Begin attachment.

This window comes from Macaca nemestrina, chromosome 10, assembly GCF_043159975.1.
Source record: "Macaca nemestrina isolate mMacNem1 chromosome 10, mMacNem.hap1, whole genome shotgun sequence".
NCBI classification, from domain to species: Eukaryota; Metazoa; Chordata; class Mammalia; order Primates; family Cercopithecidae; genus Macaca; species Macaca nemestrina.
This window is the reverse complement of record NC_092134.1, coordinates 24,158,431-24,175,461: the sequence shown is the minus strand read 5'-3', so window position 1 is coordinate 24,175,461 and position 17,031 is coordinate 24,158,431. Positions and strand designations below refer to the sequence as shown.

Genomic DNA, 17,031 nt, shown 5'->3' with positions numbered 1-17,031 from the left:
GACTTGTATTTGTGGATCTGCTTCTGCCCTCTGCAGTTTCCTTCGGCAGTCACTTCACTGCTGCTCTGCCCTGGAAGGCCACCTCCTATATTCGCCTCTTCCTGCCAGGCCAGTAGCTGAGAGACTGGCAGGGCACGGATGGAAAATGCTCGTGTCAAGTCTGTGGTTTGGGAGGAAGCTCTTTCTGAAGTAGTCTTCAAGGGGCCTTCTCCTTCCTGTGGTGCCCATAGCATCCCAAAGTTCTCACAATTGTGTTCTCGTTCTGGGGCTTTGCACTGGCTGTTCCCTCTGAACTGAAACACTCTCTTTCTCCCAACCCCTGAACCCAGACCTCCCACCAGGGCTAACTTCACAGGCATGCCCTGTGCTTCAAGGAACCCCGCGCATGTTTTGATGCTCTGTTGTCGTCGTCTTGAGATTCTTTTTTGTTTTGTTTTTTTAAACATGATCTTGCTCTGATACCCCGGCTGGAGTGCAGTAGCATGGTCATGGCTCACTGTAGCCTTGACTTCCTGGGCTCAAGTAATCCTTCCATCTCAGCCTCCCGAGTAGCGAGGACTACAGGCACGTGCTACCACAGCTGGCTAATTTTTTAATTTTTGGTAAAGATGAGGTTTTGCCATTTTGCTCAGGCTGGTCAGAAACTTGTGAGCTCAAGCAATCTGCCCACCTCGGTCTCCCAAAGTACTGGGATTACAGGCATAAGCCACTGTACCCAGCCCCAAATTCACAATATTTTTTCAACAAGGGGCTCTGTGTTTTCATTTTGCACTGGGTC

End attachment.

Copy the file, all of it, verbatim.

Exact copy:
This window comes from Macaca nemestrina, chromosome 10, assembly GCF_043159975.1.
Source record: "Macaca nemestrina isolate mMacNem1 chromosome 10, mMacNem.hap1, whole genome shotgun sequence".
NCBI classification, from domain to species: Eukaryota; Metazoa; Chordata; class Mammalia; order Primates; family Cercopithecidae; genus Macaca; species Macaca nemestrina.
This window is the reverse complement of record NC_092134.1, coordinates 24,158,431-24,175,461: the sequence shown is the minus strand read 5'-3', so window position 1 is coordinate 24,175,461 and position 17,031 is coordinate 24,158,431. Positions and strand designations below refer to the sequence as shown.

Genomic DNA, 17,031 nt, shown 5'->3' with positions numbered 1-17,031 from the left:
GACTTGTATTTGTGGATCTGCTTCTGCCCTCTGCAGTTTCCTTCGGCAGTCACTTCACTGCTGCTCTGCCCTGGAAGGCCACCTCCTATATTCGCCTCTTCCTGCCAGGCCAGTAGCTGAGAGACTGGCAGGGCACGGATGGAAAATGCTCGTGTCAAGTCTGTGGTTTGGGAGGAAGCTCTTTCTGAAGTAGTCTTCAAGGGGCCTTCTCCTTCCTGTGGTGCCCATAGCATCCCAAAGTTCTCACAATTGTGTTCTCGTTCTGGGGCTTTGCACTGGCTGTTCCCTCTGAACTGAAACACTCTCTTTCTCCCAACCCCTGAACCCAGACCTCCCACCAGGGCTAACTTCACAGGCATGCCCTGTGCTTCAAGGAACCCCGCGCATGTTTTGATGCTCTGTTGTCGTCGTCTTGAGATTCTTTTTTGTTTTGTTTTTTTAAACATGATCTTGCTCTGATACCCCGGCTGGAGTGCAGTAGCATGGTCATGGCTCACTGTAGCCTTGACTTCCTGGGCTCAAGTAATCCTTCCATCTCAGCCTCCCGAGTAGCGAGGACTACAGGCACGTGCTACCACAGCTGGCTAATTTTTTAATTTTTGGTAAAGATGAGGTTTTGCCATTTTGCTCAGGCTGGTCAGAAACTTGTGAGCTCAAGCAATCTGCCCACCTCGGTCTCCCAAAGTACTGGGATTACAGGCATAAGCCACTGTACCCAGCCCCAAATTCACAATATTTTTTCAACAAGGGGCTCTGTGTTTTCATTTTGCACTGGGTC